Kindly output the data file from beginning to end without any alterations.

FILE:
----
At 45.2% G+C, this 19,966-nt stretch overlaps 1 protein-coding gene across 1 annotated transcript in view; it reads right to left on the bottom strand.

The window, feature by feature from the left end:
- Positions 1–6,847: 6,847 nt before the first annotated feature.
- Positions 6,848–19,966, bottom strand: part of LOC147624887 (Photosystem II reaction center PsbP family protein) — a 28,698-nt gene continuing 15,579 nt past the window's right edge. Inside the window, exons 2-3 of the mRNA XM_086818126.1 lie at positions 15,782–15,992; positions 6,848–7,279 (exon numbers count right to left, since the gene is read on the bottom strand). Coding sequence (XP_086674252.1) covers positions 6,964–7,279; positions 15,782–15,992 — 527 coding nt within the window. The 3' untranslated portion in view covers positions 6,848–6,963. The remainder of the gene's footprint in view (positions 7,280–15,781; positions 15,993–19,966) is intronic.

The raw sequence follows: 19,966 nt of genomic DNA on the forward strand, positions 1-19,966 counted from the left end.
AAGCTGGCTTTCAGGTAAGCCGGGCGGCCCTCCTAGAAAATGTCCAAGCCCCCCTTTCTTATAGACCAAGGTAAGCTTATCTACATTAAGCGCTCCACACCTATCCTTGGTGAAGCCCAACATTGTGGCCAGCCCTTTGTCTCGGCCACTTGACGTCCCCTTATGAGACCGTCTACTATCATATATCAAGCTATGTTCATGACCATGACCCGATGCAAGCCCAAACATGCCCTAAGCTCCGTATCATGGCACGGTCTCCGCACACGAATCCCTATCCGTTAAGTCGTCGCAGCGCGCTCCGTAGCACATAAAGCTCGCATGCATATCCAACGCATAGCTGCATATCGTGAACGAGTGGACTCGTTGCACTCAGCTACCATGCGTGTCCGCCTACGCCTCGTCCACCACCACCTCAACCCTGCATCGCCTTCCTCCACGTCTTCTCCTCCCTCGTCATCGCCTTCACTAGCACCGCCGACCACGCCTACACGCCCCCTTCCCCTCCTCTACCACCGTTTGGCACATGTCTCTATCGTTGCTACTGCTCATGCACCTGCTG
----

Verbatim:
At 45.2% G+C, this 19,966-nt stretch overlaps 1 protein-coding gene across 1 annotated transcript in view; it reads right to left on the bottom strand.

The window, feature by feature from the left end:
- Positions 1–6,847: 6,847 nt before the first annotated feature.
- Positions 6,848–19,966, bottom strand: part of LOC147624887 (Photosystem II reaction center PsbP family protein) — a 28,698-nt gene continuing 15,579 nt past the window's right edge. Inside the window, exons 2-3 of the mRNA XM_086818126.1 lie at positions 15,782–15,992; positions 6,848–7,279 (exon numbers count right to left, since the gene is read on the bottom strand). Coding sequence (XP_086674252.1) covers positions 6,964–7,279; positions 15,782–15,992 — 527 coding nt within the window. The 3' untranslated portion in view covers positions 6,848–6,963. The remainder of the gene's footprint in view (positions 7,280–15,781; positions 15,993–19,966) is intronic.

The raw sequence follows: 19,966 nt of genomic DNA on the forward strand, positions 1-19,966 counted from the left end.
AAGCTGGCTTTCAGGTAAGCCGGGCGGCCCTCCTAGAAAATGTCCAAGCCCCCCTTTCTTATAGACCAAGGTAAGCTTATCTACATTAAGCGCTCCACACCTATCCTTGGTGAAGCCCAACATTGTGGCCAGCCCTTTGTCTCGGCCACTTGACGTCCCCTTATGAGACCGTCTACTATCATATATCAAGCTATGTTCATGACCATGACCCGATGCAAGCCCAAACATGCCCTAAGCTCCGTATCATGGCACGGTCTCCGCACACGAATCCCTATCCGTTAAGTCGTCGCAGCGCGCTCCGTAGCACATAAAGCTCGCATGCATATCCAACGCATAGCTGCATATCGTGAACGAGTGGACTCGTTGCACTCAGCTACCATGCGTGTCCGCCTACGCCTCGTCCACCACCACCTCAACCCTGCATCGCCTTCCTCCACGTCTTCTCCTCCCTCGTCATCGCCTTCACTAGCACCGCCGACCACGCCTACACGCCCCCTTCCCCTCCTCTACCACCGTTTGGCACATGTCTCTATCGTTGCTACTGCTCATGCACCTGCTG